Execution Research Ltd., a boutique investment banking and research firm based in London, UK., with branch offices in New York and Hong Kong, has released the results of a study it conducted with what it says were interviews with 700 customers of Tesco's Fresh & Easy Neighborhood Market grocery stores in Southern California, Arizona and Nevada exclusively to the Financial Times newspaper.
The Financial Times published a story on the study results in its Monday, May 12 edition, which arrived in our email box early this morning.
A number of other publications, primarily UK-based, have picked up on the Financial Times' (FT) piece, basically reporting on what the FT reported on.
However, Execution Research hasn't issued a press release on the 700 consumer interview-based survey, nor has it made the actual study or a summary of it available online. Therefore the only data available is what the Financial Times has reported, which is minimal, and what the research firm has in its offices and computers.
The first three paragraphs of the Financial Times' story are as follows:
"Tesco's ambitious attempt to break into the U.S. grocery market with its Fresh & Easy convenience chain appears to be gaining traction with local shoppers, according to independent research conducted by the Financial Times.
Interviews with nearly 700 customers outside nine Fresh & Easy stores in Los Angeles, Las Vegas and Phoenix found a strong positive reaction to the chain. The interviews were carried out by Execution Research, a boutique research house with no corporate relationship with Tesco.
'Fresh & Easy is the new cult retailer' Execution wrote. At the risk of doing the job of Tesco's public relations department, F&E is already an incredible success story."
As you will see by clicking on the above link and reading the entire story, the piece is fairly short. There are only eight additional paragraphs after the three we reproduced above.
In the second of those additional eight paragraphs, the FT's reporters site this from Execution Research's report:
"The researchers found that customers who did visit Fresh & Easy liked what they saw. The chain was rated higher than Trader Joe's and Whole Foods on freshness of product, and it even managed to beat Wal-Mart on value for money."
What's strange about the Financial Times' report on the research interview study is that nowhere in the story are their any numbers. Nothing about what percentage of the 700 customers interviewed outside the stores said Fresh & Easy has fresher product than Trader Joe's and Whole Foods, nor how many say Fresh & Easy has better prices and offers superior value to Wal-Mart.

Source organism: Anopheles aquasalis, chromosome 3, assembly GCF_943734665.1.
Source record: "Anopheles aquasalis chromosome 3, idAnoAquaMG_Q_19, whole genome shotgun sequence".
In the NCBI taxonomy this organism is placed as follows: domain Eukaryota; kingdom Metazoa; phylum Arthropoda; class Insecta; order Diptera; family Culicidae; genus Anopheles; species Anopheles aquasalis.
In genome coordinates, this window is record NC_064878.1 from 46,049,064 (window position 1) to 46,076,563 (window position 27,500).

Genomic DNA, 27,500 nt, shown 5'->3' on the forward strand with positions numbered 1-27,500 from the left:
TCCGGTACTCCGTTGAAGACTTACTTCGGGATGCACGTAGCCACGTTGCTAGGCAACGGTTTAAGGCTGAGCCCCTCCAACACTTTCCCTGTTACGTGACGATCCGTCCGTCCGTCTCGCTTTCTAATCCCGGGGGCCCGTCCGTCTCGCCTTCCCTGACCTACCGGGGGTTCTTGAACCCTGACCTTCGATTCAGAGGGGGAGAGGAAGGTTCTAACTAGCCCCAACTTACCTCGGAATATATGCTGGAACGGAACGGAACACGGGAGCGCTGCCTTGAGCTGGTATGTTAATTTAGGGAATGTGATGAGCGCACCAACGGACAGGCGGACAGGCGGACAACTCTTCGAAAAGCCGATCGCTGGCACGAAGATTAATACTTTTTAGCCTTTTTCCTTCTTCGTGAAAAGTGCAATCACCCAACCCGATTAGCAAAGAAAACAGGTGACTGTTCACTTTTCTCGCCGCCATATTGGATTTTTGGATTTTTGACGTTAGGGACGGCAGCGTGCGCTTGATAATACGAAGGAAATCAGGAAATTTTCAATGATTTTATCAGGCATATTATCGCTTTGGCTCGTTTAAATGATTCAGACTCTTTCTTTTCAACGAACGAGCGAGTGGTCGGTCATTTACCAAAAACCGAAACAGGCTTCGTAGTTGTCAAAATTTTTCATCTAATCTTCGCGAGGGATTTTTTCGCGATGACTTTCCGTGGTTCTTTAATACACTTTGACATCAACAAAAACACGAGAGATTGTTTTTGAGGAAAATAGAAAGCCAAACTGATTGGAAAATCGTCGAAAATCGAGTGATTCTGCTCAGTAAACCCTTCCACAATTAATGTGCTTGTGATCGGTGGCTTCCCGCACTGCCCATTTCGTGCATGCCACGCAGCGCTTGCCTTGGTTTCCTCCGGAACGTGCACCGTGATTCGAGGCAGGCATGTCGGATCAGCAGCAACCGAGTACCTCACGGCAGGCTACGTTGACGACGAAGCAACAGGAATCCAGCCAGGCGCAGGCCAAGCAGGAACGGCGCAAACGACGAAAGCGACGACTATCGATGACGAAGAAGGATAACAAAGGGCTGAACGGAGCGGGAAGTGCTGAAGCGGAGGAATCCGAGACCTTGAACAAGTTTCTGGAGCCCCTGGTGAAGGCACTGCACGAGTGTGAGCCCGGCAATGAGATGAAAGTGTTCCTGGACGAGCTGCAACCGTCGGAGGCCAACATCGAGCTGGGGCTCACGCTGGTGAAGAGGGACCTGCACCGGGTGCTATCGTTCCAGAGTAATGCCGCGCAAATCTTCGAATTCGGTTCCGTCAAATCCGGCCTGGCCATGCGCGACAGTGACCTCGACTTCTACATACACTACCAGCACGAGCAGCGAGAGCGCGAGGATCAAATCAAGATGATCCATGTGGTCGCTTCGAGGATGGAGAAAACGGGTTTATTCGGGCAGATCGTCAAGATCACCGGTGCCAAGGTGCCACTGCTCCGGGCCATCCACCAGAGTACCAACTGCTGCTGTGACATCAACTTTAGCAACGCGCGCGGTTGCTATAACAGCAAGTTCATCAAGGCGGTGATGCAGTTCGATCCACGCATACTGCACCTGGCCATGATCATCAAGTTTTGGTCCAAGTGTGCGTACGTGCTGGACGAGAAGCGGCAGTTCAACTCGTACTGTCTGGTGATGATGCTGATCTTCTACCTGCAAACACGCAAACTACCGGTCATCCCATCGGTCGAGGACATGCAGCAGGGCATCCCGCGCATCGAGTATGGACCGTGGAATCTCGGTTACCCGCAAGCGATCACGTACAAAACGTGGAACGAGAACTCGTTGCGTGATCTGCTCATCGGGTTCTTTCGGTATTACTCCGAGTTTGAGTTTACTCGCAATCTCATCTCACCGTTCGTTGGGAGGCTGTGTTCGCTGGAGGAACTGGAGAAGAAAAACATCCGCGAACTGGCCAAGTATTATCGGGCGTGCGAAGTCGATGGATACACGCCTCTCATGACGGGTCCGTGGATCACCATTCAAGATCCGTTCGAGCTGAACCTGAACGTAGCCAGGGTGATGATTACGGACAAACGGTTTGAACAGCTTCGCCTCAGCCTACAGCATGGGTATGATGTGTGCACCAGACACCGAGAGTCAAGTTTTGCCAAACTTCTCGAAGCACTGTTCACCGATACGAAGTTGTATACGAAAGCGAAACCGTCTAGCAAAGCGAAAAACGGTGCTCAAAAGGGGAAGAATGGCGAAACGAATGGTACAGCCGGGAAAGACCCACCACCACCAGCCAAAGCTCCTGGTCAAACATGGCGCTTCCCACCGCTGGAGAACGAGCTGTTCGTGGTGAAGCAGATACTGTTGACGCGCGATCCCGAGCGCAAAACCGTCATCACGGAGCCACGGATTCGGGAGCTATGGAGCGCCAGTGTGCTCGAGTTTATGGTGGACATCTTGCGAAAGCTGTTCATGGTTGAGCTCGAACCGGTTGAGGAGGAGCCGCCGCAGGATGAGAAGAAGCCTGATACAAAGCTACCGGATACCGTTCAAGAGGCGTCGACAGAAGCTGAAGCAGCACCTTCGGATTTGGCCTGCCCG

Nothing, Not a number. Not a percentage. Zero hard data. Not even soft data.
Nearly every report on consumer surveys and research studies published in the mainstream media--let alone in a prestiges financial publication like the FT--includes some sort of data or numbers, particularly percentages.
For example, do 98% of the 700 Fresh & Easy shoppers interviewed hold the opinion the stores offer fresher product than Whole Foods and Trader Joe's? Or is it 51%. Or 62%.
Further, what are the percentages in terms of shoppers who said Fresh & Easy beats Wal-Mart on price and value?
Inquiring minds need to know.
Execution Research is making three HUGE assertions in its study:
>That Tesco's "Fresh & Easy is the new cult retailer" in the U.S. Or, at least in Southern California, Arizona and Nevada where its stores are located. Regarding the term "retail cult," the word cult has very negative connotations in the U.S. As such, Tesco shouldn't be too pleased to see it used to refer to its Fresh & Easy stores, if you take a minute and think about it seriously.
>That the majority of 700 customers interviewed by the research firm rate Fresh & Easy's product as fresher than product from Trader Joe's and Whole Foods Market.
>That a majority of the 700 shoppers interviewed outside the Fresh & Easy stores say "Fresh & Easy beats out Wal-Mart in offering value for their money."
In fact, these aren't even huge assertions. If true, they are revolutionary.
Lets look at each of the three assertions briefly.
Tesco's Fresh & Easy as the 'new cult retailer'